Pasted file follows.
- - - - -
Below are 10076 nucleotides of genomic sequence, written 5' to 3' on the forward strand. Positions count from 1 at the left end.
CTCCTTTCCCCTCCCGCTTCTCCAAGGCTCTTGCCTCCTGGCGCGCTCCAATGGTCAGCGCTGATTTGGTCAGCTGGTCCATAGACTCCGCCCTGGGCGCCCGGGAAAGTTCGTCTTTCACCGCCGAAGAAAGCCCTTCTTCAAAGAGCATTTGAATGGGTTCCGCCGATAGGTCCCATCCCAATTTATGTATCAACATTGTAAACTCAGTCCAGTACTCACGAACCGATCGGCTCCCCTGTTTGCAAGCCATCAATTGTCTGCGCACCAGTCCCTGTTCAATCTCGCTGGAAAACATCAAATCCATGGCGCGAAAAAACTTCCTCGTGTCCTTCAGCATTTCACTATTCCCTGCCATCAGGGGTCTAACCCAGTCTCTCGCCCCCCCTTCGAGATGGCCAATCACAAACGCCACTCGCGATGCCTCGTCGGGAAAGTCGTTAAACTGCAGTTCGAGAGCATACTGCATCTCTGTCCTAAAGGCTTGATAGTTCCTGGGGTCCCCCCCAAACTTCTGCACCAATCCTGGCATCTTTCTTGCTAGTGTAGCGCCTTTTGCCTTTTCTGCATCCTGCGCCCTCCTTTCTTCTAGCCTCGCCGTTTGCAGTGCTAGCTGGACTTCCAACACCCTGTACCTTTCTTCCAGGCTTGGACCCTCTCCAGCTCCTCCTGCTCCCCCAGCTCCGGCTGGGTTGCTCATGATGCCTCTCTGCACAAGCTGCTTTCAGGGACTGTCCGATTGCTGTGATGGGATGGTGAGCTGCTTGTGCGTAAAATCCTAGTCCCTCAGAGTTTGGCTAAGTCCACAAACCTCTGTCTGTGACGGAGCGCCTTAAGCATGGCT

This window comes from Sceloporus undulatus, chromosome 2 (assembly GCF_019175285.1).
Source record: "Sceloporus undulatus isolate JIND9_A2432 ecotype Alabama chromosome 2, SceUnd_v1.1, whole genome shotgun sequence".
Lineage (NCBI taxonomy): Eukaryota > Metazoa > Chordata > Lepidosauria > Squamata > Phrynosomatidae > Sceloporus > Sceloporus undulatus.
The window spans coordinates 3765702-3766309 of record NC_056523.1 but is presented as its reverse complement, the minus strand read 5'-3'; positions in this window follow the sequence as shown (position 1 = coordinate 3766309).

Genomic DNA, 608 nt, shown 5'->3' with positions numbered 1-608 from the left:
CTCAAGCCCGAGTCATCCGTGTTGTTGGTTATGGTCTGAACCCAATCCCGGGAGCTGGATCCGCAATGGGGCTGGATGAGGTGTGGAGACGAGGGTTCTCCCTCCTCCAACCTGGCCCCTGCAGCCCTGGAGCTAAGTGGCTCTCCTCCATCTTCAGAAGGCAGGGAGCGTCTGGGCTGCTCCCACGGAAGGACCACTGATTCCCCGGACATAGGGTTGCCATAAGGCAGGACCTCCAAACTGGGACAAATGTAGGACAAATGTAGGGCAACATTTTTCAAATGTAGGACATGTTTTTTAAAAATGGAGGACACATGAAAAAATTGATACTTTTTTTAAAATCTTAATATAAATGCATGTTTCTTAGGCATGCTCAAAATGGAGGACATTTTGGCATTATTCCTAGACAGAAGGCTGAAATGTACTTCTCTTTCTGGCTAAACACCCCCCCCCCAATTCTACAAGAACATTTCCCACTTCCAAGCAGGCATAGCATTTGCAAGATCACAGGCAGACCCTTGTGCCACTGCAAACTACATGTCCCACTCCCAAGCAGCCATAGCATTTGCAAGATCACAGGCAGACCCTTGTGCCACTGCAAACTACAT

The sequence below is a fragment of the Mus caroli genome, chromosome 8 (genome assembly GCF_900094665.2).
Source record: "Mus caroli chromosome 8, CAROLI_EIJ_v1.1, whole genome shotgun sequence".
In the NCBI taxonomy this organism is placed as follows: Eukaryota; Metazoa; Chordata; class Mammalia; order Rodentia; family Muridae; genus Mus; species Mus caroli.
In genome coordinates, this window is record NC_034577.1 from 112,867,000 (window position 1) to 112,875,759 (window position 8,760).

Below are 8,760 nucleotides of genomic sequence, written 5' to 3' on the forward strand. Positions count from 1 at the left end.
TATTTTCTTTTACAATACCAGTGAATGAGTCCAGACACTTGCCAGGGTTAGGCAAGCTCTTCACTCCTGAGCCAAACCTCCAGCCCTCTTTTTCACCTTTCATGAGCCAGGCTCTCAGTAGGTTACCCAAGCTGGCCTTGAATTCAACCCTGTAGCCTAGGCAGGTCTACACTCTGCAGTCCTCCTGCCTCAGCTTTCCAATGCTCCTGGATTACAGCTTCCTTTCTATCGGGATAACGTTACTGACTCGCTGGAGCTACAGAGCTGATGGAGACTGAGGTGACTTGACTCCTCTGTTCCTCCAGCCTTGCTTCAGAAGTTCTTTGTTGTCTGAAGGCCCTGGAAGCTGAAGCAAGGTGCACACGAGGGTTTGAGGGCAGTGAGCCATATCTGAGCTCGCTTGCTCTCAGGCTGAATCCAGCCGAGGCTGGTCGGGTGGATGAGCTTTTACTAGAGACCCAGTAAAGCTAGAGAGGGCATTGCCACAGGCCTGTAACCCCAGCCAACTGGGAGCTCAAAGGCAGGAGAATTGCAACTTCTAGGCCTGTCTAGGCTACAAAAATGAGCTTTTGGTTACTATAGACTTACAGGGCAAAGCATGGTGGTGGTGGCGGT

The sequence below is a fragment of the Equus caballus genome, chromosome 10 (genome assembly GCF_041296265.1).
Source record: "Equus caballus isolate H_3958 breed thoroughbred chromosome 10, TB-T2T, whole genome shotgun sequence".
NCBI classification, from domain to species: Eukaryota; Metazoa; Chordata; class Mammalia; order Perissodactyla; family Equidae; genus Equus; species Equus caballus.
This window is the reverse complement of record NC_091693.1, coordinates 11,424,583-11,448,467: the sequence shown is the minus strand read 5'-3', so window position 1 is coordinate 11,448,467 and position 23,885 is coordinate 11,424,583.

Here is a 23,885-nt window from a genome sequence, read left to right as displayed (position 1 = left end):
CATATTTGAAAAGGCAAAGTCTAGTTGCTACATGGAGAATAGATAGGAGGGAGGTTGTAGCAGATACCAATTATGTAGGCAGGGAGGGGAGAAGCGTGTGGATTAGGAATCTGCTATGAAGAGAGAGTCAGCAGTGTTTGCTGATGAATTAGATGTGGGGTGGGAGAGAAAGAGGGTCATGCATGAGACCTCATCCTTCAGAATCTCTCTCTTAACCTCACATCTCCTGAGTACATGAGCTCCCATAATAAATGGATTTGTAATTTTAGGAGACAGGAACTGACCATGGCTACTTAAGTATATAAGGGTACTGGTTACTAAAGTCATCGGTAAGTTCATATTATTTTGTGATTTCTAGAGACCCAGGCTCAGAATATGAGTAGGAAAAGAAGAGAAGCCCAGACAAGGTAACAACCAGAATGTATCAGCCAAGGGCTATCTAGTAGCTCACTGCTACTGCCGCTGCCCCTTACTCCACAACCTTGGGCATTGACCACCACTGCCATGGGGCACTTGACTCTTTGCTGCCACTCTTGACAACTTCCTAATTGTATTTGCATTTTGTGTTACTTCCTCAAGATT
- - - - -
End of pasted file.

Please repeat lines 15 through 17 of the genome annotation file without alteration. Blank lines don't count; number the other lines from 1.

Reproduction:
The sequence below is a fragment of the Equus caballus genome, chromosome 10 (genome assembly GCF_041296265.1).
Source record: "Equus caballus isolate H_3958 breed thoroughbred chromosome 10, TB-T2T, whole genome shotgun sequence".
NCBI classification, from domain to species: Eukaryota; Metazoa; Chordata; class Mammalia; order Perissodactyla; family Equidae; genus Equus; species Equus caballus.